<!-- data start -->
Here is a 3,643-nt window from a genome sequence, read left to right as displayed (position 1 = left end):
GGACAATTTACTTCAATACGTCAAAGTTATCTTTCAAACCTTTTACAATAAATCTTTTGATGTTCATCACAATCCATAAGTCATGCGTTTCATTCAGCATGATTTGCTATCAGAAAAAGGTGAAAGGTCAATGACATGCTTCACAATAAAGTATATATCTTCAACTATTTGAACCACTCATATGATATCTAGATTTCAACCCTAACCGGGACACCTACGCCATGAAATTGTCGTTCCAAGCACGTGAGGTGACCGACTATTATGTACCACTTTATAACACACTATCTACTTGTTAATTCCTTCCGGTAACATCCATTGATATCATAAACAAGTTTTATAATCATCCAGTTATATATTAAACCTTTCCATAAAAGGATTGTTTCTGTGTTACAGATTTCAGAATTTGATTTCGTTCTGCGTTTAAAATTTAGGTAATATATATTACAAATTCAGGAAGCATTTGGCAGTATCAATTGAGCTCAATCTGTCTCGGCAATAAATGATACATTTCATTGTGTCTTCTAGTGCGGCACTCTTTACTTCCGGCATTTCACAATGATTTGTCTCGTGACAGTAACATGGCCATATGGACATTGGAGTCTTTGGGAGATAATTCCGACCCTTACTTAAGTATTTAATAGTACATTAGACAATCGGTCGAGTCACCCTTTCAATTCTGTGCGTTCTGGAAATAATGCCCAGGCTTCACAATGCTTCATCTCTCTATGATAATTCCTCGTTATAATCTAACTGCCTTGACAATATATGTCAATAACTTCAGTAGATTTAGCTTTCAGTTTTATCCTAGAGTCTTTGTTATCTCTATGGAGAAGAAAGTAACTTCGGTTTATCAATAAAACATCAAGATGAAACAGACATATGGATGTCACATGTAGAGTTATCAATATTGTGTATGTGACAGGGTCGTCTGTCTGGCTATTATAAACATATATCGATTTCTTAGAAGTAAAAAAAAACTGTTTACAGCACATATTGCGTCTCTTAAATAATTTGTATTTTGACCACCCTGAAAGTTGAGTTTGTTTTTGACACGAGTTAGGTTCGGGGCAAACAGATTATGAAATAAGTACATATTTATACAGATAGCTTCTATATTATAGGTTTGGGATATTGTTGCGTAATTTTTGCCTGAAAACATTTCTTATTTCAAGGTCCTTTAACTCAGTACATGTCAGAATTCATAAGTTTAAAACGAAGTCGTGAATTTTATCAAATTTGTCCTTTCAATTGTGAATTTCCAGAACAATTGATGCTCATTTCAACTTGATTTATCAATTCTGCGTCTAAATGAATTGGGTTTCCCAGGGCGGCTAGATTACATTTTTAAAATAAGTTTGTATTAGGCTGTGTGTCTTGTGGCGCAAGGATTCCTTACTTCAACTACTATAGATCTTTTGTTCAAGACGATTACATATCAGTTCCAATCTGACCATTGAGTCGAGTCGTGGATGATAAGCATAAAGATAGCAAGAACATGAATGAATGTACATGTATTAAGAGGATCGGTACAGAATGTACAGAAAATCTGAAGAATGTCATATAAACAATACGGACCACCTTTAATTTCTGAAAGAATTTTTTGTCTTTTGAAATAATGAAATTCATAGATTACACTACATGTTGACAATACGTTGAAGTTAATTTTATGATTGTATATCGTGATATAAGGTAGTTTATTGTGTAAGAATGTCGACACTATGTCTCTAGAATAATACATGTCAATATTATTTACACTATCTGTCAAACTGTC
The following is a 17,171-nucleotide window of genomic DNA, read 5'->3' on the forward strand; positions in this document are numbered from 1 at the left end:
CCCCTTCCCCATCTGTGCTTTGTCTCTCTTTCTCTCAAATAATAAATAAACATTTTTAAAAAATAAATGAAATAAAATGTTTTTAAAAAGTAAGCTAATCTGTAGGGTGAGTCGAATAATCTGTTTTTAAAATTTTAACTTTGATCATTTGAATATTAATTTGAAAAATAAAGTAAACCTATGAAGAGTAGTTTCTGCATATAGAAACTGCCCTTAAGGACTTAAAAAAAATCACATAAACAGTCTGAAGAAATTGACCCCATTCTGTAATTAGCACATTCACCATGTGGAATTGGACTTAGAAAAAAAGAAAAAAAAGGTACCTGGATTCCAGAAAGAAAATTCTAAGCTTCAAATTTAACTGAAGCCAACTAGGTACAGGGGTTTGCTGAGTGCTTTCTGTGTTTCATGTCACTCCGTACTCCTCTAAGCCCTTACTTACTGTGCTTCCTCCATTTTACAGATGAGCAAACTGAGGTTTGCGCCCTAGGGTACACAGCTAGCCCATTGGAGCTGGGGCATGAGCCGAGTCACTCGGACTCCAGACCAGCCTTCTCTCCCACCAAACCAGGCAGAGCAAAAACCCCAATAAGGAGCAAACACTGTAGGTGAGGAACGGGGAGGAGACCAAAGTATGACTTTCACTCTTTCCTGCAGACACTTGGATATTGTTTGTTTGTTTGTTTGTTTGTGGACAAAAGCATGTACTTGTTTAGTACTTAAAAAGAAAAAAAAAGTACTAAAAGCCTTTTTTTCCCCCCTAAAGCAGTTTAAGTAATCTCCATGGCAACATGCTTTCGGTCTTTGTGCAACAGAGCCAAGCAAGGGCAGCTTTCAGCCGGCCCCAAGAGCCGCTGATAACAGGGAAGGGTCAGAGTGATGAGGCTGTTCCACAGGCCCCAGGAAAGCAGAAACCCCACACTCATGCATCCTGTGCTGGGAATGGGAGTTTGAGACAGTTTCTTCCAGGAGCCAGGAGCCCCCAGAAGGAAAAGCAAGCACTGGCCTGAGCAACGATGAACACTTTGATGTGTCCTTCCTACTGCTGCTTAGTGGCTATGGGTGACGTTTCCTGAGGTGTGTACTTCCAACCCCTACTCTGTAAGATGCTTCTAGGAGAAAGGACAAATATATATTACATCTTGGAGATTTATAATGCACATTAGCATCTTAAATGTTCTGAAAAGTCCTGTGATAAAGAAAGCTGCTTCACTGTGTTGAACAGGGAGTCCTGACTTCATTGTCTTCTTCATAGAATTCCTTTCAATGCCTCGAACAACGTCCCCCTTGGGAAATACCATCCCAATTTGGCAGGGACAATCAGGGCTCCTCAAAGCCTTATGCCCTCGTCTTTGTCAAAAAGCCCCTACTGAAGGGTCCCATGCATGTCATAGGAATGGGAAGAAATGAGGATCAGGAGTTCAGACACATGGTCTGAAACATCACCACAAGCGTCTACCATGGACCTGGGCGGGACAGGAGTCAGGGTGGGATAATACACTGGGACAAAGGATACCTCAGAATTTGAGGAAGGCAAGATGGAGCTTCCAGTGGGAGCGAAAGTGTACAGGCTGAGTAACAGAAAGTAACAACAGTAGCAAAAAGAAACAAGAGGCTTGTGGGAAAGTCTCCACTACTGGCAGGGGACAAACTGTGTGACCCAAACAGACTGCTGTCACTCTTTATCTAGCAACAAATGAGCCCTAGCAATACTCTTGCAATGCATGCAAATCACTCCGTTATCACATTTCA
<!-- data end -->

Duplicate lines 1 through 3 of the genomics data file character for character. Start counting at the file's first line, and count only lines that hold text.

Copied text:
Here is a 3,643-nt window from a genome sequence, read left to right as displayed (position 1 = left end):
GGACAATTTACTTCAATACGTCAAAGTTATCTTTCAAACCTTTTACAATAAATCTTTTGATGTTCATCACAATCCATAAGTCATGCGTTTCATTCAGCATGATTTGCTATCAGAAAAAGGTGAAAGGTCAATGACATGCTTCACAATAAAGTATATATCTTCAACTATTTGAACCACTCATATGATATCTAGATTTCAACCCTAACCGGGACACCTACGCCATGAAATTGTCGTTCCAAGCACGTGAGGTGACCGACTATTATGTACCACTTTATAACACACTATCTACTTGTTAATTCCTTCCGGTAACATCCATTGATATCATAAACAAGTTTTATAATCATCCAGTTATATATTAAACCTTTCCATAAAAGGATTGTTTCTGTGTTACAGATTTCAGAATTTGATTTCGTTCTGCGTTTAAAATTTAGGTAATATATATTACAAATTCAGGAAGCATTTGGCAGTATCAATTGAGCTCAATCTGTCTCGGCAATAAATGATACATTTCATTGTGTCTTCTAGTGCGGCACTCTTTACTTCCGGCATTTCACAATGATTTGTCTCGTGACAGTAACATGGCCATATGGACATTGGAGTCTTTGGGAGATAATTCCGACCCTTACTTAAGTATTTAATAGTACATTAGACAATCGGTCGAGTCACCCTTTCAATTCTGTGCGTTCTGGAAATAATGCCCAGGCTTCACAATGCTTCATCTCTCTATGATAATTCCTCGTTATAATCTAACTGCCTTGACAATATATGTCAATAACTTCAGTAGATTTAGCTTTCAGTTTTATCCTAGAGTCTTTGTTATCTCTATGGAGAAGAAAGTAACTTCGGTTTATCAATAAAACATCAAGATGAAACAGACATATGGATGTCACATGTAGAGTTATCAATATTGTGTATGTGACAGGGTCGTCTGTCTGGCTATTATAAACATATATCGATTTCTTAGAAGTAAAAAAAAACTGTTTACAGCACATATTGCGTCTCTTAAATAATTTGTATTTTGACCACCCTGAAAGTTGAGTTTGTTTTTGACACGAGTTAGGTTCGGGGCAAACAGATTATGAAATAAGTACATATTTATACAGATAGCTTCTATATTATAGGTTTGGGATATTGTTGCGTAATTTTTGCCTGAAAACATTTCTTATTTCAAGGTCCTTTAACTCAGTACATGTCAGAATTCATAAGTTTAAAACGAAGTCGTGAATTTTATCAAATTTGTCCTTTCAATTGTGAATTTCCAGAACAATTGATGCTCATTTCAACTTGATTTATCAATTCTGCGTCTAAATGAATTGGGTTTCCCAGGGCGGCTAGATTACATTTTTAAAATAAGTTTGTATTAGGCTGTGTGTCTTGTGGCGCAAGGATTCCTTACTTCAACTACTATAGATCTTTTGTTCAAGACGATTACATATCAGTTCCAATCTGACCATTGAGTCGAGTCGTGGATGATAAGCATAAAGATAGCAAGAACATGAATGAATGTACATGTATTAAGAGGATCGGTACAGAATGTACAGAAAATCTGAAGAATGTCATATAAACAATACGGACCACCTTTAATTTCTGAAAGAATTTTTTGTCTTTTGAAATAATGAAATTCATAGATTACACTACATGTTGACAATACGTTGAAGTTAATTTTATGATTGTATATCGTGATATAAGGTAGTTTATTGTGTAAGAATGTCGACACTATGTCTCTAGAATAATACATGTCAATATTATTTACACTATCTGTCAAACTGTC
The following is a 17,171-nucleotide window of genomic DNA, read 5'->3' on the forward strand; positions in this document are numbered from 1 at the left end: